A Creedal Faith After Deconstruction

A Creedal Faith After Deconstruction April 8, 2024

Old Tree

I am currently teaching an Intro to Philosophy Course at our local community college, as I have done a lot of intellectual work preparing for this class, it has inspired a lot of creativity. I will be writing a series of essays around some philosophical concepts each week. Here is a link to my first of these essays: https://www.patheos.com/blogs/loveopensdoors/2024/04/who-we-can-love/

What is a Creedal Faith 

A creedal faith is one that declares a certain set of beliefs based on a statement of the shared beliefs of a community in a form which is structured by subjects which summarize its core tenets. For Christians, creeds define the boundaries of what we believe. They serve as our identification. Creeds are not limited to religion. Schools around the world have their alma maters, military units have their creeds and secret societies have their creedos.  

As we will see in the next paragraph though, our beliefs can be fluid and changing. With change comes conflict. Today, with the rise of non-religiously affiliated, it may be easy to think that one can’t have a creedal faith. I would challenge and disagree. I later in this essay suggest a Platonist (https://plato.stanford.edu/entries/plato/) dialogue with oneself to determine what one agrees to believe in.  

Jacques Derrida and Deconstruction 

We are hearing a lot of chatter and seeing a lot of literature these days concerning the act of deconstruction, especially from a faith perspective. Indeed, it seems that the number of people who identify as not religiously affiliated or “nones” is increasing.  

The idea of asking questions about our faith is not a new phenomenon nor is the idea of deconstruction. The philosopher Jacques Derrida is considered the main thinker of this concept.  

According to Pragati Kalive (https://www.sociologygroup.com/deconstruction-theory// ) 

Deconstruction theory, derived from the works of philosopher Jacques Derrida, is a theory of literary analysis that opposes the assumptions of structuralism. Its primary purpose is to discern the relationship between text and meaning (Kalive, 2021)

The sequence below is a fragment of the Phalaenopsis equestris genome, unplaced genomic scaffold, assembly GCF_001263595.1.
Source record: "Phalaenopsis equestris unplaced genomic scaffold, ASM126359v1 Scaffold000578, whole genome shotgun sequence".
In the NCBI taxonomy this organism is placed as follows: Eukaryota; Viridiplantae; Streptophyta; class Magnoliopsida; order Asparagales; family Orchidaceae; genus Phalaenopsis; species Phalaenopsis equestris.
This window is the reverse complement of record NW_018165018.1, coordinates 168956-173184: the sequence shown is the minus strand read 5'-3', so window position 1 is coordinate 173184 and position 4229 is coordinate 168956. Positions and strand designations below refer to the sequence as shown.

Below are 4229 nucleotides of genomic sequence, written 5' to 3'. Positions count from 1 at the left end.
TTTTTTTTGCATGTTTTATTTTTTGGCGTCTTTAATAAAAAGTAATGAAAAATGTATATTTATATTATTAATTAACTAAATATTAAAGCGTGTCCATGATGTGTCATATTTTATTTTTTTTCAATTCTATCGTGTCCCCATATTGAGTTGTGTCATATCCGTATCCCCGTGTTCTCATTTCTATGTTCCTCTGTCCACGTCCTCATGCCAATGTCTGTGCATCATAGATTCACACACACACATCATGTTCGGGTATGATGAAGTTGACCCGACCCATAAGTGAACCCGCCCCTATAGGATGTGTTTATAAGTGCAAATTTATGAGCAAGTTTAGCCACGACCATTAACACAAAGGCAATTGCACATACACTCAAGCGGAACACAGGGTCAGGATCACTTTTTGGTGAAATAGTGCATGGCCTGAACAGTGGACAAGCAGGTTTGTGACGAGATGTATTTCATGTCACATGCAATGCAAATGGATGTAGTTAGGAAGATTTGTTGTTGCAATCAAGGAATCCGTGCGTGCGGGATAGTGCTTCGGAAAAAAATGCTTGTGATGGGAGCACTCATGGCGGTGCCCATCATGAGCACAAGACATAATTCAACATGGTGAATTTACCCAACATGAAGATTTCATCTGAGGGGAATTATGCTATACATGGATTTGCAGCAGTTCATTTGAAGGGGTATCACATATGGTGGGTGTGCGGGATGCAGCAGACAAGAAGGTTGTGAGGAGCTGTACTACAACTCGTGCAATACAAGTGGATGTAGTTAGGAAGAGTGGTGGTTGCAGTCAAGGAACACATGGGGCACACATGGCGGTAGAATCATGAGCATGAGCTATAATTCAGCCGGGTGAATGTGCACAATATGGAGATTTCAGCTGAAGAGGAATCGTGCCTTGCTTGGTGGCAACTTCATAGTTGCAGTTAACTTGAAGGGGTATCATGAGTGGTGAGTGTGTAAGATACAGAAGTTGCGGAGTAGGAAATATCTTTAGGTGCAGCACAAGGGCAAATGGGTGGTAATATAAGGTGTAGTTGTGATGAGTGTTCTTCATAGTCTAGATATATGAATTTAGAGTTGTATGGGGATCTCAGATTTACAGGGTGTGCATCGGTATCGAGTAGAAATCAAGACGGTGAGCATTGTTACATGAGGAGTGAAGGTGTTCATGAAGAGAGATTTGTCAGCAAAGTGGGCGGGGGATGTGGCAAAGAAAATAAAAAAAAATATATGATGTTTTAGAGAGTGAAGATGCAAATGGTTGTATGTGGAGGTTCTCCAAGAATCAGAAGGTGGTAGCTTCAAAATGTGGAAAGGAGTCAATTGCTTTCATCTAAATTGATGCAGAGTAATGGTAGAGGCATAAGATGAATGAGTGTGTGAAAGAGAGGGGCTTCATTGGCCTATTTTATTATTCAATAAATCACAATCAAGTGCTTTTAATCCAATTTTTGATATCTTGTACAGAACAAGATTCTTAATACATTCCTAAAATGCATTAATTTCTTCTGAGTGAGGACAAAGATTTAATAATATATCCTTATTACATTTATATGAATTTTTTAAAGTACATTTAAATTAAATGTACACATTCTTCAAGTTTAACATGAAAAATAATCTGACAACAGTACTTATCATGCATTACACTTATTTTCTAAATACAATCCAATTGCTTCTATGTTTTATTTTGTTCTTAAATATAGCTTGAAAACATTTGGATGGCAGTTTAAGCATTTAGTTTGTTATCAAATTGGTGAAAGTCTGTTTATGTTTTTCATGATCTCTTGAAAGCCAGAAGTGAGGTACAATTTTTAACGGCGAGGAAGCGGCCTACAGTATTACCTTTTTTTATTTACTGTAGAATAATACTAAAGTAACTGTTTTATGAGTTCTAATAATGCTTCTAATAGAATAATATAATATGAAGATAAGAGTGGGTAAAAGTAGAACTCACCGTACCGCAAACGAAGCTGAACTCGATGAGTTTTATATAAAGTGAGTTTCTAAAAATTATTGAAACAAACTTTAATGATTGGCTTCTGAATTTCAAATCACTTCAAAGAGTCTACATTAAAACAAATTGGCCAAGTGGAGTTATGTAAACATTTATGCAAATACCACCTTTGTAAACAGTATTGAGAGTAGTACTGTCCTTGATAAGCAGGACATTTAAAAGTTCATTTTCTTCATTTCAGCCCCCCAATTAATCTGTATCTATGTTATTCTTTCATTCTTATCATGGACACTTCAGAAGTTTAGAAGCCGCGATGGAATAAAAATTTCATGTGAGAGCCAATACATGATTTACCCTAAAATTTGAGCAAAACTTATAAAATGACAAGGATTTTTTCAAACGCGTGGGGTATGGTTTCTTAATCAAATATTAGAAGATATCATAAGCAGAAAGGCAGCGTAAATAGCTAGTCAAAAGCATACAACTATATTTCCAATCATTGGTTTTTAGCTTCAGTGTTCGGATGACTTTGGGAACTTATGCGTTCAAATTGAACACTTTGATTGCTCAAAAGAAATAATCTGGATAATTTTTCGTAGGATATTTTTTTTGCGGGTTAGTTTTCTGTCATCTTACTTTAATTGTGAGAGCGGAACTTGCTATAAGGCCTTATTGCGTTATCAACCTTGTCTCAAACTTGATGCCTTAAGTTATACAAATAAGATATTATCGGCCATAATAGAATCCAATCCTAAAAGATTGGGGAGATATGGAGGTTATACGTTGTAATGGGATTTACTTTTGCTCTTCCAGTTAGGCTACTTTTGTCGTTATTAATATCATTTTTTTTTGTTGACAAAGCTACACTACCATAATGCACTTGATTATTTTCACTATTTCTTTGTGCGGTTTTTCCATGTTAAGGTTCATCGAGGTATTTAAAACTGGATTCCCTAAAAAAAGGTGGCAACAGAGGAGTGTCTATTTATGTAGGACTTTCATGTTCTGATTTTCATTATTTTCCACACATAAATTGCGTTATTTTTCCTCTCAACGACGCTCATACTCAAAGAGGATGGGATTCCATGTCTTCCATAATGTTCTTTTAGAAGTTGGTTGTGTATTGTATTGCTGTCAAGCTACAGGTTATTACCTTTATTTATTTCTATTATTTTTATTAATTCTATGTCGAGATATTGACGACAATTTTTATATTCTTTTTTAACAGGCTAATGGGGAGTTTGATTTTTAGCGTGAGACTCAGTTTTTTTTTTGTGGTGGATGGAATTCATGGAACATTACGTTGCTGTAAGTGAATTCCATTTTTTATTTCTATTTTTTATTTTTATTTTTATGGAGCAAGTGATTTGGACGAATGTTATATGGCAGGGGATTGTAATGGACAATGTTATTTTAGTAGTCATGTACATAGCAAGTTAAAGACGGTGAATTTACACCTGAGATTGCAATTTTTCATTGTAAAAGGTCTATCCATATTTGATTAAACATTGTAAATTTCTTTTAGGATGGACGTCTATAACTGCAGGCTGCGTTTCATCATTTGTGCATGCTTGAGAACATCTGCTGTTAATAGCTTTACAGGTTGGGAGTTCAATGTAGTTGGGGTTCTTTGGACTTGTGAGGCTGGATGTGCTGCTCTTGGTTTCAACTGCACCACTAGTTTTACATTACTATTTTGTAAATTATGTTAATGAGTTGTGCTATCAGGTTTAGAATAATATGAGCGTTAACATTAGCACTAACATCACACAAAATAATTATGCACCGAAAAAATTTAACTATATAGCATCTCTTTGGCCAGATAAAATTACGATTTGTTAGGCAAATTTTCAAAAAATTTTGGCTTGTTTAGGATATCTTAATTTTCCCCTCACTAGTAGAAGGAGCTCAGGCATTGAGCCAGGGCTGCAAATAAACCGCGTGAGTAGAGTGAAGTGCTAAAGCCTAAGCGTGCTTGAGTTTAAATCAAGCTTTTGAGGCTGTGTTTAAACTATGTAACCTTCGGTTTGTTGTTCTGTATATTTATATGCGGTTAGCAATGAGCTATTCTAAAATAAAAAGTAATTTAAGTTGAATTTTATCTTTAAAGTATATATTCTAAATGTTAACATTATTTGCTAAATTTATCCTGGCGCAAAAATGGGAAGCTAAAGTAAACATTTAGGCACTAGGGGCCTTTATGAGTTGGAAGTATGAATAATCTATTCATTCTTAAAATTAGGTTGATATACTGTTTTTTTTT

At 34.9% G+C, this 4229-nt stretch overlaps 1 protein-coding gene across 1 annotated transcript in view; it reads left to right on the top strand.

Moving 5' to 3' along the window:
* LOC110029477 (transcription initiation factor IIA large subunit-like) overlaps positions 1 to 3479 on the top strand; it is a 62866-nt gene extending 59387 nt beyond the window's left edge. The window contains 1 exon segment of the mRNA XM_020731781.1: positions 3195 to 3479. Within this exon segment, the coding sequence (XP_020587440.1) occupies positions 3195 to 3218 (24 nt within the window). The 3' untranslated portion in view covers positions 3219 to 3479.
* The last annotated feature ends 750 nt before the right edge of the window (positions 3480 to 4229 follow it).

Deconstruction for Derrida was a means to explore the relationship between text and meaning. His work “asserts that meaning is not static and instead continually evolves and varies across time and space”. (Kalive, 2021) This is important linguistically because language is always changing and meaning also changes year to year. For example, the word gay meant something completely different in 1904 than it does in 2024. In biblical studies, contextual criticism is important, and one must consider the socio-political and historical context in which something was written.  

While I could probably write a whole essay on Derrida’s thoughts on deconstruction, I will end this section by pointing out that Derrida challenges our Western assumptions of binaries. I would add that we need to consider earlier forms of Platonist dialogue and consider instead of binaries, what something is or who someone is.  

A Creedal Faith After Deconstruction 

If we consider then how our language changes as our society changes, that our language and its meaning is always in a state of flux and we apply the structure I have provided, reimagining Wesley’s Quadrilateral, then I think we can have a creedal faith after deconstruction.  

Almost every morning, I pray the hours and the Apostle’s Creed is part of these hours. It was in a recent reflection that I came up with this post idea.  But do I still believe or affirm everything that this creed contains? Absolutely not. So many of my life experiences have left me questioning or even rejecting the language of the creed.